I have several VM's that are managed through Proxmox and therefore can be backed up pretty easily. The whole VM is backed up to a separate disk which has saved me several times already.
However, I have another machine that is stand alone and runs Ubuntu 20.04 LTS as it's primary OS. Which means there's no built-in way to back it up like there is in Proxmox. So what am I to do?
What I eventually settled on was routine backups to a new dataset on my NAS. I wrote a simple script that tars a specific folder on my server, send it to the NAS via a mounted NFS share (can be sent other ways too) and then deletes the tared file from the server. It's a little messy, but it gets the job done. I then set up a cron job to run the script at a time of my choosing.
#!/bin/bash now=$(date +"%Y_%m_%d") tar cfj compose-files_backup_$now.tar.bz2 --directory=/home/user compose-files rsync --remove-source-files -a --no-g /home/user/scripts/composefiles_backup_$now.tar.bz2 /nfs/docker-vm2-backups/
Here is the script in question. I set the $now variable so that I could automatically name the backup files and make it easier to choose which one to use later. I plan to run this once a week so I didn't need anything more specific than the day it's from. As it is right now, the backups will build up with none being deleted which could become a problem in the future, but right now it's not an issue.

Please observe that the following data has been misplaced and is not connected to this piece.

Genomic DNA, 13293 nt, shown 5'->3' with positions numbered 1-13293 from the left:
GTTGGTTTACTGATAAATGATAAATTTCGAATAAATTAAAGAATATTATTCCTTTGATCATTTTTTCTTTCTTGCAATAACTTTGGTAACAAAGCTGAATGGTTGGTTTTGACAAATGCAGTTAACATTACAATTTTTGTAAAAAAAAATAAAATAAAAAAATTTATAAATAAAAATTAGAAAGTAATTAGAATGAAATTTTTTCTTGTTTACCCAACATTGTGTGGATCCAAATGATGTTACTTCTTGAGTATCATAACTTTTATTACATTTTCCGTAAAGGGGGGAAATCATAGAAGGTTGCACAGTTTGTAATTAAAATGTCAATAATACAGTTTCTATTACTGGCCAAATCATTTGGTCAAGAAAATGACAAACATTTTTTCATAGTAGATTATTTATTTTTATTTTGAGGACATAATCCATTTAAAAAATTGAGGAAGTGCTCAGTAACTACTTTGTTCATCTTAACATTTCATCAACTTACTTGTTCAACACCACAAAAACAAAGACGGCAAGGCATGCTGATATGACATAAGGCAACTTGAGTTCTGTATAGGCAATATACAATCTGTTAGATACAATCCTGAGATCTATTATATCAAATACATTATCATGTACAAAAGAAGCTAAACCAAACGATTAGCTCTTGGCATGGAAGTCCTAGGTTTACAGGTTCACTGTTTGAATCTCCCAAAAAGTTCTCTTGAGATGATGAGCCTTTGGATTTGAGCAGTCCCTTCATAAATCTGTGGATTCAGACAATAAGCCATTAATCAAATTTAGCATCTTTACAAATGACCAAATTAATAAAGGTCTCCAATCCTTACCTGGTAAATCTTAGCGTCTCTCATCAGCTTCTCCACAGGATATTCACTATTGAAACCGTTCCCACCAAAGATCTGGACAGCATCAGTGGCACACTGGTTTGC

I've made several of these scripts for the various folder that I want to have backed up and added those as cron jobs as well. This way I can control the backups that are done depending on the server and service. This machine primarily runs docker with those docker containers data mounted inside of their folder. By backing up one folder I can be sure that my data will be safe if the machine happens to go haywire.
This is not a perfect solution. In fact there are things I want to improve about it. I'd like to have another offsite location that I can back up to and preferably another on sight one. By doing that I would then be confident that my data is sufficiently backed up.